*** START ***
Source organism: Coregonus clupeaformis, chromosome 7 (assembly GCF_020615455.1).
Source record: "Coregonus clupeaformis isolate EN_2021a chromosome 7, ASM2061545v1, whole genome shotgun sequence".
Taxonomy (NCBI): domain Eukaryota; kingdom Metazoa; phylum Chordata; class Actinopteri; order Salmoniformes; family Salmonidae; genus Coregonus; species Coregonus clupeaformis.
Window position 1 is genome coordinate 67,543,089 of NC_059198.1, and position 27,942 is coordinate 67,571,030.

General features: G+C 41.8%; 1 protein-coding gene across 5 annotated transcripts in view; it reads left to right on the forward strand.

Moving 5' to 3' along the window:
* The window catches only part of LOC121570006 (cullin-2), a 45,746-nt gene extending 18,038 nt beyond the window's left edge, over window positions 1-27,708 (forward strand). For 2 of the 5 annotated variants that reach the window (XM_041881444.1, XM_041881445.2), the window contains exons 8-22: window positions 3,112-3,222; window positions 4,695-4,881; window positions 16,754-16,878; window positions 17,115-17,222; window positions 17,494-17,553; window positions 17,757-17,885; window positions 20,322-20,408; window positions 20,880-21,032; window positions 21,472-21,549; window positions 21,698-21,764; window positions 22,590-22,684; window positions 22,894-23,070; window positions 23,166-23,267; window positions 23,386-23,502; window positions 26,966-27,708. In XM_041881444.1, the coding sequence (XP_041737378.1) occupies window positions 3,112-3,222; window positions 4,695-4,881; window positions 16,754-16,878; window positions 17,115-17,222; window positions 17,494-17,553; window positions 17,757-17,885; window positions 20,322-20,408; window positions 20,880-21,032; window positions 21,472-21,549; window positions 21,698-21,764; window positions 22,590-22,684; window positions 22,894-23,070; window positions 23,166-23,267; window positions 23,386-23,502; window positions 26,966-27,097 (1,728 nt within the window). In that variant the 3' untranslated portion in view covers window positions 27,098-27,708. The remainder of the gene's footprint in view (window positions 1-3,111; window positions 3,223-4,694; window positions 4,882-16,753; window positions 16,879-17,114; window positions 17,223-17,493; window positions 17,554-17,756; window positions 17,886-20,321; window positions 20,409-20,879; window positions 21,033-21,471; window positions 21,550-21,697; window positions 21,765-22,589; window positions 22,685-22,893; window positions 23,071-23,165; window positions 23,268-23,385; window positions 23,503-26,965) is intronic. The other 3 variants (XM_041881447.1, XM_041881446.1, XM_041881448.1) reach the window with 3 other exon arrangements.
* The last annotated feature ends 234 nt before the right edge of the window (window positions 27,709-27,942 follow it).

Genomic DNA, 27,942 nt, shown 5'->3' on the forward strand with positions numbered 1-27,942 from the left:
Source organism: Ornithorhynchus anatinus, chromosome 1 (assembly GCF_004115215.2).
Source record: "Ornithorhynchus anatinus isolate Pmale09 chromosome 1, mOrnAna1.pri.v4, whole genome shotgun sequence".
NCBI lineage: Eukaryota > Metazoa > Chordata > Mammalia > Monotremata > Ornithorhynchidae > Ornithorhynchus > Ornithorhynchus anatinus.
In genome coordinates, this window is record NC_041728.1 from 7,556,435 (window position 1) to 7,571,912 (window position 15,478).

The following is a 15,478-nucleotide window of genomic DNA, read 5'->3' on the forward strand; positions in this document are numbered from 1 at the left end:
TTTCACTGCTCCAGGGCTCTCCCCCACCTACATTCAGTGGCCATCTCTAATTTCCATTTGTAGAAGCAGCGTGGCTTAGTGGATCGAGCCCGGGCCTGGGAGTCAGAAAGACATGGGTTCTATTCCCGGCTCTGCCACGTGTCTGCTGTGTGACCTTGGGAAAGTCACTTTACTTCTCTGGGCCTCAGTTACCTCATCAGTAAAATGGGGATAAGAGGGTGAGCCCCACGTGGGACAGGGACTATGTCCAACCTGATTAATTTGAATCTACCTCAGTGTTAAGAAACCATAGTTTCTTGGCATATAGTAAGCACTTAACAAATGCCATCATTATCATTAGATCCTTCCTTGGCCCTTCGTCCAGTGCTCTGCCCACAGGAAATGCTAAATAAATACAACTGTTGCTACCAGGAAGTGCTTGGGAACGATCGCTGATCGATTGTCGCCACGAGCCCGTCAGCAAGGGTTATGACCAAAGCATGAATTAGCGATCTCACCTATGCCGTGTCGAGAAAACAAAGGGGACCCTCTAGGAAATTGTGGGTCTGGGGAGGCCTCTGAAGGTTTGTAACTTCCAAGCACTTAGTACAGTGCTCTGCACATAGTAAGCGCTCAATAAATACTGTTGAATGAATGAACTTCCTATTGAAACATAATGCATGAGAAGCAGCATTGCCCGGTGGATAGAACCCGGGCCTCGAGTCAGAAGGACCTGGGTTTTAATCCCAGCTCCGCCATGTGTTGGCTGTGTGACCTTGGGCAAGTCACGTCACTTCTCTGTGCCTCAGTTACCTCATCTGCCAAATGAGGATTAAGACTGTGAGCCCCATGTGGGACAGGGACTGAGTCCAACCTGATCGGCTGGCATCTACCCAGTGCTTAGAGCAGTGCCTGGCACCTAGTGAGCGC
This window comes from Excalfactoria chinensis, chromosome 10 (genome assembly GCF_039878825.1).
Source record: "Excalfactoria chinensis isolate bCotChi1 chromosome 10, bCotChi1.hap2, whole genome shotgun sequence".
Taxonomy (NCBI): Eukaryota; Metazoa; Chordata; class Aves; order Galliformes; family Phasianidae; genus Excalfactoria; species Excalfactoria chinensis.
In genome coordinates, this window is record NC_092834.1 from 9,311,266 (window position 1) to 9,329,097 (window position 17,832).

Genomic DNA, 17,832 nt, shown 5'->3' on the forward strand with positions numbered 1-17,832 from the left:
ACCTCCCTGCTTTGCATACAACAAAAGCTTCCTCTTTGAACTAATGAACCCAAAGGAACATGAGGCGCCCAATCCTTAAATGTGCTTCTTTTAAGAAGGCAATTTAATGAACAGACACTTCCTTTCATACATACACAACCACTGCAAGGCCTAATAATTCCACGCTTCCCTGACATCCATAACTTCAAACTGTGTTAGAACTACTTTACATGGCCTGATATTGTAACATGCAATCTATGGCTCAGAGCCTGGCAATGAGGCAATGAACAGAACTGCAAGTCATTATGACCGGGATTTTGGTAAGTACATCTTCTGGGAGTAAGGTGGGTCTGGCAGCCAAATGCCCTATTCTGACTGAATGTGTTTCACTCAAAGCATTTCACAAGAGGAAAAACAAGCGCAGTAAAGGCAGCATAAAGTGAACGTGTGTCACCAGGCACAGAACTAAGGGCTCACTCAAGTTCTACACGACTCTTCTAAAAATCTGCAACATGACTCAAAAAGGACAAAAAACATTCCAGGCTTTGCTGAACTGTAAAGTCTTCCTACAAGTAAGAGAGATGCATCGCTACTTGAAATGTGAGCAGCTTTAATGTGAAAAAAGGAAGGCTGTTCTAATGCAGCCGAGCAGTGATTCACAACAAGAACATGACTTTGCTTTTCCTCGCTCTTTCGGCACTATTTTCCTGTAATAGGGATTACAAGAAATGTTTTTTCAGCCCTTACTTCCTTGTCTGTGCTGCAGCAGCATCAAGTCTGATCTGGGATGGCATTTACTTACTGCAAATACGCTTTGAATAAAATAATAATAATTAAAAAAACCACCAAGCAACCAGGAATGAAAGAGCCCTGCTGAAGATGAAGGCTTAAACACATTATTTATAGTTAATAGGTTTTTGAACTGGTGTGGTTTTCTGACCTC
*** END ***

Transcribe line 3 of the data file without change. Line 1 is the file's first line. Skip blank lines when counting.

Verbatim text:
Taxonomy (NCBI): domain Eukaryota; kingdom Metazoa; phylum Chordata; class Actinopteri; order Salmoniformes; family Salmonidae; genus Coregonus; species Coregonus clupeaformis.